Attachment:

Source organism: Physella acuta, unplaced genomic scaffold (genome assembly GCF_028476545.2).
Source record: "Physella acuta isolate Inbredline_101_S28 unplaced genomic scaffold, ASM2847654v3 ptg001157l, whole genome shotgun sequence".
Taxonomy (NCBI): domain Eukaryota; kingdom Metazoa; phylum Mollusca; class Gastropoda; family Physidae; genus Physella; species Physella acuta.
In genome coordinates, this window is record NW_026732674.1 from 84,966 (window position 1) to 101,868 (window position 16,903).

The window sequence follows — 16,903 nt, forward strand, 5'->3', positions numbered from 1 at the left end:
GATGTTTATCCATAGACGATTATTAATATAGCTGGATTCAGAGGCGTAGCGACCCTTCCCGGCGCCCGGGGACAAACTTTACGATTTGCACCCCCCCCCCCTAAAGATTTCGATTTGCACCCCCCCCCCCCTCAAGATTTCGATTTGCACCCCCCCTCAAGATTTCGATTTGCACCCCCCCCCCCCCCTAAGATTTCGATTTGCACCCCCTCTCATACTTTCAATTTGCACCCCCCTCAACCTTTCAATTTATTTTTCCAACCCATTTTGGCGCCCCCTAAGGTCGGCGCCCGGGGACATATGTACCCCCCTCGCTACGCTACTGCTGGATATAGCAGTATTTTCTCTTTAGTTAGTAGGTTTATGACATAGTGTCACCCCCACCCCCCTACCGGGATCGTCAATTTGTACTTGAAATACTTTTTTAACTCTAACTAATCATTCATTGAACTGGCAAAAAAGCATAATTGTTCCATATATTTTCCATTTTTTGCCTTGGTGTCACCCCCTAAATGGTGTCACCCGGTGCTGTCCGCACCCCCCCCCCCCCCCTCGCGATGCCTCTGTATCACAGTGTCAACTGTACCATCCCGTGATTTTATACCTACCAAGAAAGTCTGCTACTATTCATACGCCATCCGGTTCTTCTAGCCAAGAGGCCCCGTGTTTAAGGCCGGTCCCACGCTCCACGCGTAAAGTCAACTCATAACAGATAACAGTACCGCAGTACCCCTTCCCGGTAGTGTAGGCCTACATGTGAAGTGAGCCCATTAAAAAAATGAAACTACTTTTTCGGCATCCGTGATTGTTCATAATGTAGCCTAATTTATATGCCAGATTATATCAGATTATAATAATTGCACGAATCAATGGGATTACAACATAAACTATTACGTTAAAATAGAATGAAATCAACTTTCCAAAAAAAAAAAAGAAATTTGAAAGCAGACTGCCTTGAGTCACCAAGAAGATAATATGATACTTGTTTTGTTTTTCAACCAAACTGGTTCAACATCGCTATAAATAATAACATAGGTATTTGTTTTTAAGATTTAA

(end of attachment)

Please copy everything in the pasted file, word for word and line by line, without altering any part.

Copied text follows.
Source organism: Physella acuta, unplaced genomic scaffold (genome assembly GCF_028476545.2).
Source record: "Physella acuta isolate Inbredline_101_S28 unplaced genomic scaffold, ASM2847654v3 ptg001157l, whole genome shotgun sequence".
Taxonomy (NCBI): domain Eukaryota; kingdom Metazoa; phylum Mollusca; class Gastropoda; family Physidae; genus Physella; species Physella acuta.
In genome coordinates, this window is record NW_026732674.1 from 84,966 (window position 1) to 101,868 (window position 16,903).

The window sequence follows — 16,903 nt, forward strand, 5'->3', positions numbered from 1 at the left end:
GATGTTTATCCATAGACGATTATTAATATAGCTGGATTCAGAGGCGTAGCGACCCTTCCCGGCGCCCGGGGACAAACTTTACGATTTGCACCCCCCCCCCCTAAAGATTTCGATTTGCACCCCCCCCCCCCTCAAGATTTCGATTTGCACCCCCCCTCAAGATTTCGATTTGCACCCCCCCCCCCCCCTAAGATTTCGATTTGCACCCCCTCTCATACTTTCAATTTGCACCCCCCTCAACCTTTCAATTTATTTTTCCAACCCATTTTGGCGCCCCCTAAGGTCGGCGCCCGGGGACATATGTACCCCCCTCGCTACGCTACTGCTGGATATAGCAGTATTTTCTCTTTAGTTAGTAGGTTTATGACATAGTGTCACCCCCACCCCCCTACCGGGATCGTCAATTTGTACTTGAAATACTTTTTTAACTCTAACTAATCATTCATTGAACTGGCAAAAAAGCATAATTGTTCCATATATTTTCCATTTTTTGCCTTGGTGTCACCCCCTAAATGGTGTCACCCGGTGCTGTCCGCACCCCCCCCCCCCCCCTCGCGATGCCTCTGTATCACAGTGTCAACTGTACCATCCCGTGATTTTATACCTACCAAGAAAGTCTGCTACTATTCATACGCCATCCGGTTCTTCTAGCCAAGAGGCCCCGTGTTTAAGGCCGGTCCCACGCTCCACGCGTAAAGTCAACTCATAACAGATAACAGTACCGCAGTACCCCTTCCCGGTAGTGTAGGCCTACATGTGAAGTGAGCCCATTAAAAAAATGAAACTACTTTTTCGGCATCCGTGATTGTTCATAATGTAGCCTAATTTATATGCCAGATTATATCAGATTATAATAATTGCACGAATCAATGGGATTACAACATAAACTATTACGTTAAAATAGAATGAAATCAACTTTCCAAAAAAAAAAAAGAAATTTGAAAGCAGACTGCCTTGAGTCACCAAGAAGATAATATGATACTTGTTTTGTTTTTCAACCAAACTGGTTCAACATCGCTATAAATAATAACATAGGTATTTGTTTTTAAGATTTAA